“CRISPR Cas9” by National Institutes of Health (NIH) is licensed under CC PDM 1.0

One of CRISPR’s inventors has called for controls on gene-editing technology

MIT Technology Review November 15, 2019

Antonio Regalado

Jennifer Doudna says governments need to pay more attention to controlling the revolutionary gene-editing tool.

One year on: Doudna, a University of California biochemist who helped create CRISPR in 2012, wrote an editorial in Science yesterday to note the anniversary of the announcement by Chinese scientist, He Jiankui, that he had created gene-edited twin girls. She says it was a “risky and medically unnecessary” experiment that violated the doctor’s rule to avoid causing harm and ignored calls not to proceed.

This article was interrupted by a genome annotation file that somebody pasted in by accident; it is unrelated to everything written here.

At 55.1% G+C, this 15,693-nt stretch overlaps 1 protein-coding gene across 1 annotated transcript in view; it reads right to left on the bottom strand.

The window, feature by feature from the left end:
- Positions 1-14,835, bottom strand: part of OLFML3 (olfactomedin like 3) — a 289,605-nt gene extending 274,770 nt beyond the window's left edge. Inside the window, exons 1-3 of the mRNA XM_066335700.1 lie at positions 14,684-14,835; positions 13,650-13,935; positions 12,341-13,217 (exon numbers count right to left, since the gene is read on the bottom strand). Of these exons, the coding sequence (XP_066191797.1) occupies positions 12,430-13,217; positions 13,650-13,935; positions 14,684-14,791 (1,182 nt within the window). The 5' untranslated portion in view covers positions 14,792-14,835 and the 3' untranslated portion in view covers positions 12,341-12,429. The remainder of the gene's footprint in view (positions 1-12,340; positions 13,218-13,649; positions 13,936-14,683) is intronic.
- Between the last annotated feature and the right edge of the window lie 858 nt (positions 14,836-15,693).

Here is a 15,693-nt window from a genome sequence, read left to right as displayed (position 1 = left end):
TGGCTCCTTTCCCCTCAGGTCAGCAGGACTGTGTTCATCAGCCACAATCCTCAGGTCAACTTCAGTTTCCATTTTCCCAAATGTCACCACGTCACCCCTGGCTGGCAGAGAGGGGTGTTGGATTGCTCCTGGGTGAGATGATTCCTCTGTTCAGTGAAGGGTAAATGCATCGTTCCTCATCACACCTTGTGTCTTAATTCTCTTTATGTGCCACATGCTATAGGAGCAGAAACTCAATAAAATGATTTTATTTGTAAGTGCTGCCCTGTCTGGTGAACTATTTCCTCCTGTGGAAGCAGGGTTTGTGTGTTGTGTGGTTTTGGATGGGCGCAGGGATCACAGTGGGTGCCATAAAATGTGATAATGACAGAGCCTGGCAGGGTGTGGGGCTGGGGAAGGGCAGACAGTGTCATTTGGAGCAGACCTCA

A moratorium? Forget about it: So how do we stop this happening again? Since the “CRISPR babies” debacle, scientists have suggested a moratorium. But that’s not going to cut it, says Doudna.

Tinkering and temptation: “The temptation to tinker with the human germ line” is not going to go away, Doudna says. In her editorial, Doudna never clearly says exactly why she is so worried about “CRISPR babies.” But at least part of the answer is the China case showed how gene-editing gives great power to small teams of scientists—and how finger wagging might not be enough to stop them from doing wrong.

To read the full article go to MIT Technology Review

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